Gastar Exploration Inc. v. Rine (Signed Opinion)

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Justia Opinion Summary

The 1977 deed at issue in this case was ambiguous and of such doubtful meaning that reasonable minds disagreed as to the deed’s intent, and therefore, the circuit court erred in finding the deed was clear and in finding that the grantors did not convey one-half interest in oil and gas beneath a tract of land in Marshall County to the grantee.

In 2013, Plaintiffs filed a complaint against Defendants asserting that, in the 1977 deed, Plaintiffs retained ownership of the one-half undivided interest in the oil and gas and, therefore, Defendants trespassed on their oil and gas interest and engaged in conversion. Plaintiffs then amended the complaint to request a declaratory judgment interpreting the 1977 deed. The circuit court determined that the deed was clear and unambiguous and declared that Plaintiffs kept for themselves the one-half interest in the oil and gas. The Supreme Court reversed, holding that the circuit court erred in finding that the 1977 deed was unambiguous and in granting a declaratory judgment in favor of Plaintiffs.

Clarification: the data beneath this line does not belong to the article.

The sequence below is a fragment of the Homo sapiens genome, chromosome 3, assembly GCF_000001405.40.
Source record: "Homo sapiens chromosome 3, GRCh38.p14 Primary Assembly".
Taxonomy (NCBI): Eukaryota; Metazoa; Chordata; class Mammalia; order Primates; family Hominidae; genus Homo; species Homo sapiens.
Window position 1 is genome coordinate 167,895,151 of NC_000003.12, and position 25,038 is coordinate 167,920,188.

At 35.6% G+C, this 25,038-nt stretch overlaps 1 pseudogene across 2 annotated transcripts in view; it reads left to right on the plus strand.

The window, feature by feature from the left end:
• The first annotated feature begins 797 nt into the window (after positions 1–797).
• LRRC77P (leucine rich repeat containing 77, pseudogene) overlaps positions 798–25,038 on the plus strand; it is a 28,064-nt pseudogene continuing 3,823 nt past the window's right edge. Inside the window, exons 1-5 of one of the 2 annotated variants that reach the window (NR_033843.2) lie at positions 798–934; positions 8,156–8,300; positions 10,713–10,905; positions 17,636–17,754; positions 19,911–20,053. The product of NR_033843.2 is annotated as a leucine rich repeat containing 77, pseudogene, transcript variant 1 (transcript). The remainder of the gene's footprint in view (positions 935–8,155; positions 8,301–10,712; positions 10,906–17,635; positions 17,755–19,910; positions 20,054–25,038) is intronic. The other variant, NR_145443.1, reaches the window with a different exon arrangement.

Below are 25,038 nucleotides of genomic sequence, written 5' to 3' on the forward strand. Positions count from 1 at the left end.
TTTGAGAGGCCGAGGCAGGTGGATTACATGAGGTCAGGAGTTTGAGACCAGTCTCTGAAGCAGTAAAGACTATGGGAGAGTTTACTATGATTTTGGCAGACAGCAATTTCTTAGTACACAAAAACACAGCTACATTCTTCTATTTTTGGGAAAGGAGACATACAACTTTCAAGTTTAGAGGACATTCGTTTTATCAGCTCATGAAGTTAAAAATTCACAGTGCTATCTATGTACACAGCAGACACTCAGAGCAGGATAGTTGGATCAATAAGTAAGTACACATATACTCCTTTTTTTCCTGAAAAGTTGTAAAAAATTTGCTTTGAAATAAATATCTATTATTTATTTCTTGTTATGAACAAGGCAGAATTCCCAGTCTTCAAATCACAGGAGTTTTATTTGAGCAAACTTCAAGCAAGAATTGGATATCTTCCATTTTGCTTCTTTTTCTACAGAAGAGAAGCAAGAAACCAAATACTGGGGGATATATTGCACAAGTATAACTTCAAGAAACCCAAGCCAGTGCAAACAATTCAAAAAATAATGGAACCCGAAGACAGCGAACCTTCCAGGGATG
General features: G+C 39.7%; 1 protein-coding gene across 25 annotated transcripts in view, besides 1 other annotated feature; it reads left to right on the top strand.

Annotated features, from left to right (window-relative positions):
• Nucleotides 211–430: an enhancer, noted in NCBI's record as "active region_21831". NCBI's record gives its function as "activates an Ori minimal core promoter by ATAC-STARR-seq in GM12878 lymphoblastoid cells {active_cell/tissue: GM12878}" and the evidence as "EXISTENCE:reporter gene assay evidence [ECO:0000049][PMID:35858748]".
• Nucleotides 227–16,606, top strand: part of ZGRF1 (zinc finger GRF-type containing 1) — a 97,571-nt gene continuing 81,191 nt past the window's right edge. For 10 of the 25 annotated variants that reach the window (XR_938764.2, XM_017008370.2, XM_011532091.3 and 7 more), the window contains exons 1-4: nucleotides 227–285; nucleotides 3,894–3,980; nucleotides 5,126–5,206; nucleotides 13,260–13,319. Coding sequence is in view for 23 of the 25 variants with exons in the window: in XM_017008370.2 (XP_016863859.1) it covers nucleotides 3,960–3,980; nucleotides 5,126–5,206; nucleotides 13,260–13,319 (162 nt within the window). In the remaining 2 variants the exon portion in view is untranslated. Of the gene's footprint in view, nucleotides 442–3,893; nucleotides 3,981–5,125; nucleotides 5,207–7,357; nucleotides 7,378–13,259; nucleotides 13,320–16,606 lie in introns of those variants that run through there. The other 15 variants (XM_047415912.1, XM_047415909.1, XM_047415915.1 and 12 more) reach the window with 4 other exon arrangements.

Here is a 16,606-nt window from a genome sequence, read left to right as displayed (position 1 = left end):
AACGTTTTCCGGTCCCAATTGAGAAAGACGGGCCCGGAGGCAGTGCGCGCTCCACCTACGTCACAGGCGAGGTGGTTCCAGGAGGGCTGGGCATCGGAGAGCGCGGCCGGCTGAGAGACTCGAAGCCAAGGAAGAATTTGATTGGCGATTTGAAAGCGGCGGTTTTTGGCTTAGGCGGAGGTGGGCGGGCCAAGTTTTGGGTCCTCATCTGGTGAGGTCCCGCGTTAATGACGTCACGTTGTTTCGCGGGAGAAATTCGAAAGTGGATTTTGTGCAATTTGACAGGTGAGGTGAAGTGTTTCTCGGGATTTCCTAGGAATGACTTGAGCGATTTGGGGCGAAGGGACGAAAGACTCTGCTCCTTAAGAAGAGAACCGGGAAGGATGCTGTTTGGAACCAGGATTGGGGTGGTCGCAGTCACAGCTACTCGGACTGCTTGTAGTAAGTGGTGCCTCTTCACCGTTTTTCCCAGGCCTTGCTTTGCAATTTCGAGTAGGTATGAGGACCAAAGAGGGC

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IN THE SUPREME COURT OF APPEALS OF WEST VIRGINIA September 2017 Term _______________ No. 16-0962 _______________ FILED October 19, 2017 released at 3:00 p.m. RORY L. PERRY II, CLERK SUPREME COURT OF APPEALS OF WEST VIRGINIA GASTAR EXPLORATION INC. and RONA LEE MCCARDLE, Defendants Below, Petitioners v. GARY RINE, as the Administrator of the Estate of Okey Franklin Yoho, et al. Plaintiffs Below, Respondents ________________________________________________________ Appeal from the Circuit Court of Marshall County The Honorable David W. Hummel, Jr., Judge Civil Action No. 13-C-164 REVERSED AND REMANDED ________________________________________________________ Submitted: October 4, 2017 Filed: October 19, 2017 William M. Herlihy, Esq. Spilman Thomas & Battle, PLLC Charleston, West Virginia Matthew P. Heiskell, Esq. Spilman Thomas & Battle, PLLC Morgantown, West Virginia Counsel for Petitioner Gastar Exploration Inc. Jeffrey V. Kessler, Esq. Berry, Kessler, Crutchfield, Taylor & Gordon Moundsville, West Virginia Counsel for Respondents Gary Rine, individually and as the Administrator of the Estate of Okey Franklin Yoho; Dinah A. Gray; and Carl Smith Jeffrey A. Kimble, Esq. Robinson & McElwee, PLLC Clarksburg, West Virginia Teresa C. Toriseva, Esq. Joshua D. Miller, Esq. Counsel for Petitioner Rona Lee McCardle Toriseva Law Wheeling, West Virginia Counsel for Respondents Betty Pyzell; Norma Ash; Debbie Rine; LeRoy Yoho; Kim Yoho; Ron Yoho; Jodi Yoho; Vicki Williams; Connie Streight; Nancy Brown; Mark Campbell; and Harold Yoho JUSTICE KETCHUM delivered the Opinion of the Court. SYLLABUS BY THE COURT 1. “A circuit court’s entry of a declaratory judgment is reviewed de novo.” Syllabus Point 3, Cox v. Amick, 195 W.Va. 608, 466 S.E.2d 459 (1995). 2. “When it is found from the pleadings, depositions and admissions on file, and the affidavits of any party, in a summary judgment proceeding under Rule 56 of the West Virginia Rules of Civil Procedure, that a party who has moved for summary judgment in his favor is not entitled to such judgment and that there is no genuine issue as to any material fact, a summary judgment may be rendered against [the moving] party in such proceeding.” Syllabus Point 6, Employers’ Liab. Assur. Corp. v. Hartford Acc. & Indem. Co., 151 W.Va. 1062, 158 S.E.2d 212 (1967). 3. “For ascertainment of the intent of the parties to a deed in which the description of the subject matter is inconsistent, contradictory and ambiguous, extrinsic evidence is admissible.” Syllabus Point 1, State v. Herold, 76 W.Va. 537, 85 S.E. 733 (1915). 4. “To enable the court to construe a deed or other writing, ambiguous on its face, it is always permissible to prove the situation of the parties, the circumstances surrounding them when the contract was entered into and their subsequent conduct giving it a practical construction, but not their verbal declarations. But, if a latent ambiguity is disclosed by such evidence, such for instance as that the terms of the writing are equally applicable to two or more objects, when only a certain one of them was meant, then prior and contemporaneous transactions and collocutions of the parties are admissible, for the i purpose of identifying the particular object intended.” Syllabus Point 2, Snider v. Robinett, 78 W.Va. 88, 88 S.E. 599 (1916). 5. “The term ‘ambiguity’ is defined as language reasonably susceptible of two different meanings or language of such doubtful meaning that reasonable minds might be uncertain or disagree as to its meaning.” Syllabus Point 4, Estate of Tawney v. Columbia Nat. Res., L.L.C., 219 W.Va. 266, 633 S.E.2d 22 (2006). 6. “Where there is ambiguity in a deed, or where it admits of two constructions, that one will be adopted which is most favorable to the grantee.” Syllabus Point 6, Paxton v. Benedum-Trees Oil Co., 80 W.Va. 187, 94 S.E. 472 (1917). ii Justice Ketchum: This case concerns a 1977 deed and its effect on the ownership of a onehalf interest in oil and gas beneath a tract of land in Marshall County, West Virginia. When a deed is ambiguous, a court must weigh extraneous evidence like the conduct of the grantor and grantee to determine the parties’ intent. A court must also adopt any reasonable interpretation of the deed most favorable to the grantee. As we discuss below, we find the 1977 deed is ambiguous and of such doubtful meaning that reasonable minds disagree as to the deed’s intent. The Circuit Court of Marshall County incorrectly found the deed was clear, and incorrectly found that the grantors did not convey the one-half interest in oil and gas to the grantee. Because the deed was ambiguous, the circuit court should have considered the parties’ conduct after delivery of the deed – namely that the grantors to the deed stopped paying taxes on the oil and gas interest while the grantee started paying taxes. We reverse the circuit court’s decision, and remand the case for entry of a judgment in favor of the grantee. I. FACTUAL AND PROCEDURAL BACKGROUND Before 1957, Clifford and Beulah Franklin owned the entire tract of land in dispute in this case. Then, by a deed dated January 30, 1957, the Franklins conveyed the tract to Okey and Frances Yoho in fee simple, with one important reservation: the Franklins “excepted and reserved” for themselves an undivided one-half interest in the oil 1 and gas underlying the tract. They conveyed the other one-half interest to the Yohos. The 1957 deed provided: There is further excepted and reserved from this conveyance an undivided one-half (1/2) interest in the oil and gas, including gas storage rights, within and underlying the land hereby conveyed, together with such mining rights and privileges as may be necessary and convenient to the operation thereof for production, storage or observation of said oil and gas and the strata containing the same. Hence, the parties agree that, under the 1957 deed, the Yohos owned the surface of the tract and owned a one-half undivided interest in the oil and gas. Over the next 20 years, tax documents in the record indicate that the Yohos paid real estate taxes on that one-half oil and gas interest. For instance, tax records for 1976 show that the Yohos were assessed taxes on the tract and the one-half oil and gas interest, described in the tax records as “102.080 [acres] Long Run & ½ O&G.” The tax records also show the Franklins were assessed taxes on the other one-half interest, described as, “½ Int[erest] 102.08 [acres] O&G Long Run.” In a deed dated April 5, 1977, the Yohos conveyed the tract to defendant Rona Lee McCardle. 1 The 1977 deed conveyed to Ms. McCardle “the same property conveyed to Okey F. Yoho and Frances A. Yoho, his wife, by Clifford E. Franklin and Beulah Franklin, his wife, by deed dated the 30th day of January, 1957[.]” 1 A 2016 affidavit in the record suggests that Ms. McCardle is now Rona Rice. However, the parties, pleadings, tax records, and 1977 deed all use Ms. Rice’s name as it was in 1977. Hence, for purposes of clarity and simplicity, throughout this opinion we refer to the defendant as Ms. McCardle. 2 However, the parties dispute the meaning of language in the 1977 deed regarding the one-half interest in the oil and gas. The scrivener of the 1977 deed included an “excepted and reserved” paragraph identical, word-for-word, to that contained in the Franklins’ 1957 deed, which provided: There is further excepted and reserved from this conveyance an undivided one-half (1/2) interest in the oil and gas, including gas storage rights, within and underlying the land hereby conveyed, together with such mining rights and privileges as may be necessary and convenient to the operation thereof for production storage or observation of said oil and gas and the strata containing the same. In an affidavit, Ms. McCardle stated that it was her “understanding and intention” that she purchased one-half of the oil and gas beneath the tract. Over the next 30-plus years after 1977, tax documents indicate that Ms. McCardle paid real estate taxes on the one-half oil and gas interest. For instance, tax records from 1978 show Ms. McCardle was assessed taxes on land described as “102.080 [acres] Long Run & ½ O&G.” In her affidavit, Ms. McCardle stated that since 1977 she has paid all of the real estate taxes due on the surface estate and on the one-half oil and gas interest. The same tax documents show that, after conveying the property to Ms. McCardle in 1977, the Yohos did not pay real estate taxes on the oil and gas interest. An entry in the 1977 tax records indicates that the Yohos were initially assessed taxes on the tract. However, the tax entry for the Yohos has a line scrawled through with the handwritten notation, “to Rona Lee McCardle DB 465 p. 256 4-5-77 Pd$39500.” The 1977 deed from the Yohos to Ms. McCardle is on record in the Marshall County Clerk’s 3 Office in Deed Book 465 at page 256. There are no entries in the tax records suggesting that the Yohos paid taxes on the tract or the one-half oil and gas interest after 1977. In 2008, Ms. McCardle entered into an oil and gas lease with defendant Gastar Exploration, Inc. The lease covers the Marshall County tract described in the 1977 deed between Ms. McCardle and the Yohos. Gastar subsequently drilled a well and began extracting oil and gas from beneath the tract. Litigation over the 1977 Deed Mrs. Yoho died in 1979; Mr. Yoho died intestate in 1997. Then, in 2013, sixteen years after Mr. Yoho’s death, plaintiff Gary Rine was appointed administrator of the estate of Mr. Yoho, to act on behalf of Mr. Yoho’s heirs (a group we hereafter call “the Yoho heirs”). On October 15, 2013, plaintiff Rine and the Yoho heirs filed a complaint 2 against defendants Gastar and Ms. McCardle. The Yoho heirs asserted that, in the 1977 deed, the Yohos retained ownership of the one-half undivided interest in the oil and gas. In other words, the heirs contend that the Yohos did not convey their one-half interest to Ms. McCardle, and that the interest eventually passed on to the Yoho heirs. The Yoho heirs alleged that the defendants have trespassed on their oil and gas interest and, by 2 Mr. Rine was the husband of one of Mr. Yoho’s daughters, Linda Rine, who died after the complaint was filed. Mr. Rine asserts he is acting as a direct heir of Mr. Yoho as well as the administrator of his estate. Amendments to the original complaint added other heirs of Mr. Yoho to this suit. Additionally, the circuit court appointed an attorney as guardian ad litem for any unknown heirs to Mr. Yoho’s estate. 4 taking oil and gas from the ground, engaged in conversion. As relief, the Yoho heirs sought compensatory damages, an injunction, and an order creating a lease between the heirs and Gastar. The Yoho heirs later amended the complaint to request a declaratory judgment interpreting the 1977 deed. In December 2015, the parties informed the circuit court that they had agreed to dispose of the declaratory judgment action while staying the remainder of the case. Based upon the parties’ agreement, the circuit court stayed discovery on all claims except the declaratory judgment claim. In April 2016, the Yoho heirs filed a motion for summary judgment on the declaratory judgment claim and stated that no genuine question of material fact existed 3 regarding ownership of the disputed oil and gas rights. The Yoho heirs argued that the 1977 deed conveyed only the surface of the tract to Ms. McCardle and unambiguously reserved to the Yohos ownership in the one-half interest in the oil and gas. The defendants opposed the motion and asked the circuit court to enter judgment in the defendants’ favor. The defendants argued that the 1977 deed was ambiguous, and argued that the parties’ actions in the decades after delivery of the deed left no question that the Yohos believed Ms. McCardle was the sole owner of the one-half interest after 1977. In an order dated September 13, 2016, the circuit court decided that the 1977 deed was clear and unambiguous. The circuit court declared that the Yohos kept for 3 The plaintiffs’ motion actually provided that “the Defendants are entitled to judgment as a matter of law.” We presume this was a drafting error by plaintiffs’ counsel. 5 themselves the one-half interest in the oil and gas and that the deed “did not convey any mineral interest” to Ms. McCardle. Defendants Gastar and Ms. McCardle now appeal the circuit court’s declaratory judgment order. II. STANDARD OF REVIEW The salutary purpose of a declaratory judgment action is to resolve legal questions. Hence, “[a] circuit court’s entry of a declaratory judgment is reviewed de novo.” 4 Further, the parties agreed below that no genuine questions of material fact existed and that the circuit court’s summary judgment ruling centered upon the legal interpretation of the 1977 deed. We likewise review a circuit court’s summary judgment order de novo. 5 The term “de novo” means “Anew; afresh; a second time.” 6 “We have often used the term ‘de novo’ in connection with the term ‘plenary.’. . . Perhaps more instructive for our present purposes is the definition of the term ‘plenary,’ 4 Syllabus Point 3, Cox v. Amick, 195 W.Va. 608, 466 S.E.2d 459 (1995). 5 Syllabus Point 1, Painter v. Peavy, 192 W.Va. 189, 451 S.E.2d 755 (1994) (“A circuit court’s entry of summary judgment is reviewed de novo.”). 6 Frymier-Halloran v. Paige, 193 W.Va. 687, 693, 458 S.E.2d 780, 786 (1995) (quoting Black’s Law Dictionary 435 (6th ed. 1990)). 6 which means ’[f]ull, entire, complete, absolute, perfect, unqualified.’” 7 “We therefore give a new, complete and unqualified review to the parties’ arguments and the record before the circuit court.” 8 Because the purpose of a summary judgment proceeding is to expedite the disposition of a case and avoid unnecessary litigation and trials, we proceed with the well-established rule in mind that a summary judgment may be rendered against the party moving for judgment and in favor of the opposing party even though the opposing party has made no motion for summary judgment. As this Court once stated, When it is found from the pleadings, depositions and admissions on file, and the affidavits of any party, in a summary judgment proceeding under Rule 56 of the West Virginia Rules of Civil Procedure, that a party who has moved for summary judgment in his favor is not entitled to such judgment and that there is no genuine issue as to any material fact, a summary judgment may be rendered against 9 [the moving] party in such proceeding. 7 State ex rel. Clark v. Blue Cross Blue Shield of W.Va., Inc., 203 W.Va. 690, 701, 510 S.E.2d 764, 775 (1998) (quoting Black’s Law Dictionary 1154 (6th ed. 1990)). 8 Blackrock Capital Inv. Corp. v. Fish, 799 S.E.2d 520, 526 (W.Va. 2017). 9 Syllabus Point 6, Employers’ Liab. Assur. Corp. v. Hartford Acc. & Indem. Co., 151 W.Va. 1062, 158 S.E.2d 212 (1967). Accord, Syl. pt. 2, Arnold v. Palmer, 224 W.Va. 495, 686 S.E.2d 725 (2009); Nat’l Union Fire Ins. Co. of Pittsburgh v. Miller, 228 W. Va. 739, 742, 724 S.E.2d 343, 346 (2012). See also, Southern Erectors, Inc. v. Olga Coal Co., 159 W.Va. 385, 393-94, 223 S.E.2d 46, 51 (1976) (Under Rule 56(c) of the West Virginia Rules of Civil Procedure, “the authorities agree that a court may enter judgment for a party opposing a summary judgment motion even though no cross-motion has been made.”); Fed.R.Civ.Pro. Rule 56(f) [2010] (“After giving notice and a reasonable time to respond, the court may: (1) grant summary judgment for a nonmovant; (2) grant the motion on grounds not raised by a party; or (3) consider Continued . . . 7 III. ANALYSIS The parties agree that, in 1957, the Yohos purchased a one-half undivided interest in oil and gas. The parties’ arguments center upon the interpretation of the 1977 deed, and whether the oil and gas interest was conveyed by the Yohos to Ms. McCardle. “Deeds are subject to the principles of interpretation and construction that govern contracts generally.” 10 “[T]he polar star that should guide us in the construction of deeds as of all other contracts is, what was the intention of the party or parties making the instrument, and when this is determined, to give effect thereto, unless to do so would violate some rule of property.” 11 When a deed expresses the intent of the parties in clear and unambiguous language, a court will apply that language without resort to rules of interpretation or extrinsic evidence. “In construing a deed, will, or other written instrument, it is the duty of the court to construe it as a whole, taking and considering all the parts together, and giving effect to the intention of the parties wherever that is reasonably clear and free from summary judgment on its own after identifying for the parties material facts that may not be genuinely in dispute.”). See generally, Charles Alan Wright, et al., 10A Federal Practice & Procedure § 2720.1 (4th Ed. 2017). 10 Syllabus Point 3, Faith United Methodist Church & Cemetery of Terra Alta v. Morgan, 231 W.Va. 423, 745 S.E.2d 461 (2013). 11 Syllabus, Totten v. Pocahontas Coal & Coke Co., 67 W.Va. 639, 642, 68 S.E. 373, 374 (1910). 8 doubt, unless to do so will violate some principle of law inconsistent therewith.” 12 “A valid written instrument which expresses the intent of the parties in plain and unambiguous language is not subject to judicial construction or interpretation but will be applied and enforced according to such intent.” 13 However, when a deed is inconsistent, confusing or ambiguous on its face, a court must look to extrinsic evidence of the parties’ intent to construe the deed. It has been a longstanding rule that, “For ascertainment of the intent of the parties to a deed in which the description of the subject matter is inconsistent, contradictory and ambiguous, extrinsic evidence is admissible.” 14 A trial court may look to a variety of evidence, including the parties’ conduct before and after delivery of the deed, to discern the parties’ intent: To enable the court to construe a deed or other writing, ambiguous on its face, it is always permissible to prove the situation of the parties, the circumstances surrounding them when the contract was entered into and their subsequent conduct giving it a practical construction, but not their verbal 12 Syllabus Point 1, Maddy v. Maddy, 87 W.Va. 581, 105 S.E. 803 (1921). 13 Syllabus Point 1, Cotiga Development Co. v. United Fuel Gas Co., 147 W.Va. 484, 128 S.E.2d 626 (1962). See also, Syllabus Point 3 of Cotiga Development (“It is not the right or province of a court to alter, pervert or destroy the clear meaning and intent of the parties as expressed in unambiguous language in their written contract or to make a new or different contract for them.”); Pocahontas Land Corp. v. Evans, 175 W.Va. 304, 308, 332 S.E.2d 604, 609 (1985) (“Where the intent of the parties is clearly expressed in definite and unambiguous language on the face of the deed itself, the court is required to give effect to such language and, ordinarily, will not resort to parole or extrinsic evidence.”). 14 Syllabus Point 1, State v. Herold, 76 W.Va. 537, 85 S.E. 733 (1915). 9 declarations. But, if a latent ambiguity is disclosed by such evidence, such for instance as that the terms of the writing are equally applicable to two or more objects, when only a certain one of them was meant, then prior and contemporaneous transactions and collocutions of the parties are admissible, for 15 the purpose of identifying the particular object intended. The parties dispute whether the 1977 deed is ambiguous. The mere fact that parties do not agree to the construction of a deed does not alone render it ambiguous. “The term ‘ambiguity’ is defined as language reasonably susceptible of two different meanings or language of such doubtful meaning that reasonable minds might be uncertain or disagree as to its meaning.” determined by the court. 17 16 Whether a deed is ambiguous is a question of law to be “Where there is ambiguity in a deed, or where it admits of two constructions, that one will be adopted which is most favorable to the grantee.” 18 15 Syllabus Point 2, Snider v. Robinett, 78 W.Va. 88, 88 S.E. 599 (1916). See also Syllabus Point 10, Paxton v. Benedum-Trees Oil Co., 80 W.Va. 187, 94 S.E. 472 (1917) (“Proper parol evidence is admissible to explain a latent ambiguity in a written contract, and a latent ambiguity is one which arises not upon the words of the instrument, as looked at in themselves, but upon those words when applied to the object sought to be accomplished by the contract or the subject which they describe.”); Syllabus Points 2 and 3, Bank v. Catzen, 63 W.Va. 535, 60 S.E. 499 (1908) (“When, in attempting to apply a deed to its subject matter or the parties thereto, a latent ambiguity of any kind is disclosed, parol evidence is admissible to a limited extent, to show what was intended, not only by the instrument considered as a whole, but also by particular words or clauses thereof.” And, “Parol evidence, admissible for such purpose, is generally limited to the subject-matter, the relation of the parties thereto, their prior and subsequent conduct, their situation, and all the facts and circumstances existing at the time of the execution of the instrument.”). 16 Syllabus Point 4, Estate of Tawney v. Columbia Nat. Res., L.L.C., 219 W.Va. 266, 633 S.E.2d 22 (2006). 17 See Syllabus Point 1, Berkeley Cty. Pub. Serv. Dist. v. Vitro Corp. of Am., 152 W.Va. 252, 162 S.E.2d 189 (1968) (“The mere fact that parties do not agree to the Continued . . . 10 The Yoho heirs assert that the 1977 deed is clear and unambiguous, and that the deed conveyed only the surface to defendant McCardle. The Yoho heirs argue the 1977 deed “excepted and reserved from this conveyance” the one-half interest in oil and gas. They argue that the phrase “this conveyance” can only mean the 1977 conveyance, and can only be interpreted to mean that the Yohos (and now their heirs) retained ownership of the one-half oil and gas interest. Defendants Gastar and Ms. McCardle assert that the 1977 deed is ambiguous and is reasonably susceptible to several interpretations. In the opening paragraphs of the deed, the Yohos conveyed to Ms. McCardle “the same property” they bought in 1957. The opening paragraphs are in harmony with West Virginia law, which presumes grantors in a deed intend to convey ownership of the whole interest that the 19 grantors had power to dispose of. Yet, in a later paragraph, the Yohos “further excepted construction of a contract does not render it ambiguous. The question as to whether a contract is ambiguous is a question of law to be determined by the court.”). 18 Syllabus Point 6, Paxton v. Benedum-Trees Oil Co., 80 W.Va. 187, 94 S.E. 472 (1917). See also Syllabus Point 3, W.Va. Dep’t of Highways v. Farmer, 159 W.Va. 823, 226 S.E.2d 717 (1976) (“Where an ambiguity exists in a deed, the language of such deed will be construed most strongly against the grantor.”); Sally-Mike Properties v. Yokum, 175 W.Va. 296, 300, 332 S.E.2d 597, 601 (1985) (“[I]n cases involving reservations and exceptions, any remaining doubt as to intent should be resolved in the grantee’s favor.”). 19 See W.Va. Code § 36-1-11 [1923] (“When any real property is conveyed or devised to any person, and no words of limitation are used in the conveyance or devise, such conveyance or devise shall be construed to pass the fee simple, or the whole estate or interest, legal or equitable, which the testator or grantor had power to dispose of, in such real property, unless a contrary intention shall appear in the conveyance or will.”). 11 and reserved” an undivided one-half interest in the oil and gas. Because the later paragraph is identical to the oil-and-gas paragraph in the Franklins’ 1957 deed, the defendants argue that the intent of the Yohos is ambiguous: they might have been referring to the one-half interest already reserved by the Franklins in 1957, or they might have meant to keep for themselves the one-half interest. As further support for their assertion that the deed is ambiguous, the defendants point out that the 1977 deed makes reference to two different “out-parcel” transactions. In both out-parcel references, the Yohos used the words “excepted and reserved” in a confusing manner. First, in 1905, a predecessor deeded 22.4 acres from the original tract to another individual. The 1977 deed says that the Yohos were “[e]xcepting and reserving . . . and not intending hereby to convey” that same 22.4 acres. Second, the 1977 deed “excepted and reserved a parcel of .800 acres” that the Yohos conveyed to other individuals in 1970. The defendants argue that the Yohos could not “except and reserve” to themselves these two out-parcels already owned by others. Hence, when the Yohos said they “further excepted and reserved” from the 1977 deed a one-half interest in the oil and gas, the defendants contend the Yohos might have been referring to the one-half interest already owned by the Franklins since 1957. 20 20 The defendants also assert that the words “excepted” and “reserved” were used interchangeably by the Yohos in the 1977 deed, thereby creating further ambiguity. At common law, an “exception” was defined as the “retention of an existing right or interest, by and for the grantor, in real property being granted to another.” Black’s Law Dictionary 683 (10th Ed. 2014). See also, Erwin v. Bethlehem Steel Corp., 134 W.Va. 900, 915, 62 S.E.2d 337, 346 (1950) (An exception exists when the grantor “withdraws from the operation of the conveyance some part of the thing granted, which but for the Continued . . . 12 The defendants also offered the opinion of an expert on deeds. This expert noted that the 1977 deed was a general warranty deed. Under West Virginia law, a grantor who delivers a general warranty deed provides an actual warranty of the title and has an obligation to defend the grantee against any claims regarding the property. 21 Because of the obligations attending a general warranty deed, the expert said it is extremely important for a grantor to delineate with specificity what land interest is, and what is not, being transferred by the deed. The defendant’s expert was of the opinion that the exception and reservation of the one-half interest in oil and gas in the 1977 deed referred solely to the interest owned by the Franklins. The expert concluded that the Yohos included the exception and reservation as a way to limit their general warranty. In other words, the language used by the Yohos established they were not giving a warranty exception would have passed to the grantee under the general description[.]”). A “reservation” is “[t]he creation of a new right or interest . . . by and for the grantor[.]” Black’s Law Dictionary 1500 (10th Ed. 2014). See also, Erwin, 134 W.Va. at 915, 62 S.E.2d at 346 (A reservation is made when the grantor creates “some new thing to himself issuing out of the thing granted, and not [before] in esse[.]”) “Though technically there is a distinction between an exception and a reservation, they are often regarded as synonymous.” Erwin, 134 W.Va. at 914, 62 S.E.2d at 345. We therefore decline to consider this assertion by the defendants. As to the portion of the defendants’ appeal in which they support their argument regarding the ambiguity created by the interchangeable use of the words “exception” and “reservation,” the defendants cite as authority a 2012 order from the circuit court in a different case. The defendants contend the circuit court violated principles of stare decisis when it failed to apply holding in the 2012 order in its 2016 order in this case. We see no merit in the defendants’ position. 21 See W.Va. Code § 36-4-2 [1923]. 13 of title to the one-half interest owned by the Franklins, but that they otherwise were conveying their own one-half interest to Ms. McCardle. After reviewing the parties’ arguments, we find that the 1977 deed is ambiguous. The deed was poorly drafted, the language of the document is uncertain, and reasonable minds may disagree as to just what was conveyed. The deed does not express the precise intentions of the Yohos regarding the one-half interest in the oil and gas underlying the tract. The Yohos may have intended to retain ownership of the one-half interest, as the Yoho heirs assert. The Yohos may have intended to convey ownership of the one-half interest, as the defendants assert. Or, this Court discerns a third interpretation that neither party advanced: the Yohos may have intended to convey ownership of only a one-quarter interest. Specifically, since the Yohos received a onehalf interest from the Franklins in 1957, when the Yohos stated that they “excepted and reserved” a one-half interest from their 1977 conveyance, an accurate accounting might be that they retained a half of a half, or a one-quarter interest in the oil and gas. Our ultimate conclusion, then, is that the 1977 deed is ambiguous. We must therefore look to extrinsic evidence to understand the parties’ intent. Further, because of the ambiguity introduced into the deed by the Yohos, our law compels us to adopt the deed interpretation that is most favorable to the grantee, Ms. McCardle. To divine the intent of the parties to an ambiguous deed, and to give the deed a practical construction, a court may consider the circumstances surrounding the parties when the deed was negotiated and delivered, and may consider their subsequent 14 conduct. 22 The record contains sixty-two pages of land tax records showing the parties’ conduct before and after delivery of the 1977 deed. These tax records show that, before the Yohos conveyed the property in 1977, the Yohos paid taxes on the one-half oil and gas interest. 23 After the Yohos conveyed the property to Ms. McCardle in 1977, Ms. McCardle paid the taxes on the same one-half oil and gas interest while the Yohos stopped paying the taxes altogether. The parties agreed before the circuit court that no questions of material fact existed on the declaratory judgment issue, and both parties asked for a declaratory judgment as a matter of law in their favor. On its face and within its four corners, a reasonable person can interpret the 1977 deed provision regarding ownership of the onehalf oil and gas interest in several diametrically opposed ways. We therefore find the 1977 deed provision to be ambiguous as a matter of law. We must construe that provision in favor of the grantee (Ms. McCardle), against the grantors (the Yohos), and in light of the parties’ conduct in paying taxes before and after delivery of the deed in April 1977. In sum, on the record presented by the parties, there is no doubt that the Yohos intended to convey the oil and gas interest to Ms. McCardle in 1977. 22 Syllabus Point 2, Snider v. Robinett, 78 W.Va. 88, 88 S.E. 599 (1916). 23 The record suggests that, at the same time, the Franklins also paid taxes on the other one-half oil and gas interest. 15 The circuit court therefore erred in granting a declaratory judgment in favor of the heirs of Mr. Yoho. On this record, the circuit court should have entered judgment in favor of the defendants, Gastar and Ms. McCardle. 24 IV. CONCLUSION The circuit court erred in finding that the 1977 deed was unambiguous and in granting a declaratory judgment in favor of the plaintiffs, Mr. Rine and the other Yoho heirs. We therefore reverse the circuit court’s September 13, 2016, order, and remand the case for entry of judgment in favor of the defendants, Gastar and Ms. McCardle. Reversed and remanded. 24 The defendants also asserted on appeal that the circuit court should have ruled in their favor on grounds of laches, estoppel, or adverse possession. Alternatively, the defendants contend the circuit court should have dismissed the Yoho heirs’ action for failure to join all individuals who may have had an interest in the oil and gas interest. Our ruling makes these issues moot, and we decline to consider them. 16